Over 1,500 athletes are competing in all 10 Olympic classes for the first opportunity to qualify their nations for Tokyo 2020.
The top 14 by nation is proving elusive however for Lynch and the National Yacht Club single-hander will need a step-up in form when racing resumes on Tuesday and Wednesday following a well-earned rest day.
World U21 Bronze medallist Liam Glynn from Ballyholme Yacht Club was unlucky to miss the cut for Gold fleet after posting his best day of the series with a 12th a 17th. He was just five places off the cut and will now start in the Silver fleet on Tuesday.
In the Womens’ Laser Radial event Hopkins matched her opening day form with a 33rd and 35th for the day which was enough to qualify for the Gold fleet. Lough Derg Yacht Club’s Aisling Keller was unlucky in the second race of the day when she was disqualified after starting early and she slips to the Silver fleet at 105th overall.
The Mens’ 49er skiff event will be the only Irish-interest qualification series continuing on Monday for the final three races of the round. London and Rio veteran Ryan Seaton from Ballyholme, now paired with Séafra Guilfoyle of the Royal Cork Yacht Club posted their best day today when they scored top results for the two races. Three races remain on Monday with an improvement from their current 41st overall to 29th or better needed to make the Gold fleet.
After two days of racing, Laser sailor Finn Lynch from the National Yacht Club had a fourth place, his second top ten of the four races, and lies 24th overall and inside the cut for the Gold fleet at the World Sailing Championships Aarhus, Denmark.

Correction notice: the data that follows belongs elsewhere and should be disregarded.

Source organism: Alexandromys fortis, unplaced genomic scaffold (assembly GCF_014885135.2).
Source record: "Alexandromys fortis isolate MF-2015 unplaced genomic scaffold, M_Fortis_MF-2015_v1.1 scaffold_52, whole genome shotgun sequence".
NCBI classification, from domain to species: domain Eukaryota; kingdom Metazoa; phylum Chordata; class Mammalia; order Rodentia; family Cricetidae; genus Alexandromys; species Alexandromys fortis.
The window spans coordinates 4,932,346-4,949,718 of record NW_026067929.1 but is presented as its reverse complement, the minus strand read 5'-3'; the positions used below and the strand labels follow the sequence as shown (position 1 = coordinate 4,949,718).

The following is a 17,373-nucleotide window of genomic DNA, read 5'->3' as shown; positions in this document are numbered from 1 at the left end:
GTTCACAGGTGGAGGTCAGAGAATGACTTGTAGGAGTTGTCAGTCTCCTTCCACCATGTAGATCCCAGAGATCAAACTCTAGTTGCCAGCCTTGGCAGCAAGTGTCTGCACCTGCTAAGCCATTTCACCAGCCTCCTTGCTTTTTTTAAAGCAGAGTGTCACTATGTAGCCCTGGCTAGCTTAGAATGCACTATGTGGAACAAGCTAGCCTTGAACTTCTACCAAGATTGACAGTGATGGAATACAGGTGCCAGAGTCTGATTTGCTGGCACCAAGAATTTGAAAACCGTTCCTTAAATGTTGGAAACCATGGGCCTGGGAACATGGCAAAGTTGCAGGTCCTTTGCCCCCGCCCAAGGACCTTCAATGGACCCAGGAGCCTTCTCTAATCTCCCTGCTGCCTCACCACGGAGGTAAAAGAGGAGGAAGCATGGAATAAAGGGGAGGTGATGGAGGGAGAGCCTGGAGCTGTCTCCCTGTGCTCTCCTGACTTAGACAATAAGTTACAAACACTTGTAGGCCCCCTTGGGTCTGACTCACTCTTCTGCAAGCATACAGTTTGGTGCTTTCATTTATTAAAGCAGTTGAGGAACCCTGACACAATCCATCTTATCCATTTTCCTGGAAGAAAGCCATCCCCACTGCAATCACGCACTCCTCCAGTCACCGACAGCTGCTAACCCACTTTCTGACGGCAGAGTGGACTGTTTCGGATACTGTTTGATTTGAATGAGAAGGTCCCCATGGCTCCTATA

Fresh conditions greeted the 14 Irish sailors competing at the championships today where a full programme of races was completed and classes start looking towards Gold, Silver and Bronze fleet splits.
Silver Fleet for Irish Finns
After three tough days afloat, the single-handed Finn fleet completed its qualification series of six races where Baltimore Sailing Club's Fionn Lyden narrowly missed a place in Gold fleet by two spots when he placed 47th overall. Oisin Mcclelland from Donaghadee SC wasn't much further behind in 52nd overall.
The Finn class takes a well-earned rest day on Sunday ahead of four more races on Monday and Tuesday with both Irish boats competing in the Silver fleet.
Lynch Counts Second Top Ten Result
Rio 2016 veteran Finn Lynch from the National Yacht Club had a fourth place, his second top ten of the four races sailed to date and lies 24th overall and currently inside the cut for the Gold fleet. Crucially for Ireland's prospects for the Tokyo 2020 Olympics, he is close to the top 14 by nation count that will qualify for the next games at this world championships.
"Some tricky 5-15 knot shifty offshore winds today made for difficult conditions! I got caught out with a 50 degree left shift in Race 1 and finished up 46th. Managed to bounce back well in Race 2 with a 4th leaving me 234rd overall as it stands", Lynch told supporters on social media.
Liam Glynn from Ballyholme YC also enjoyed a top ten result with an eighth but followed this with a 42nd in the second race. With his discard already used for a 52nd place in the opening race on Friday he now lies 85th overall with two races tomorrow to decide the Gold/Silver/Bronze fleet split in the 165-boat fleet.
Aoife Hopkins Moves Up to 44th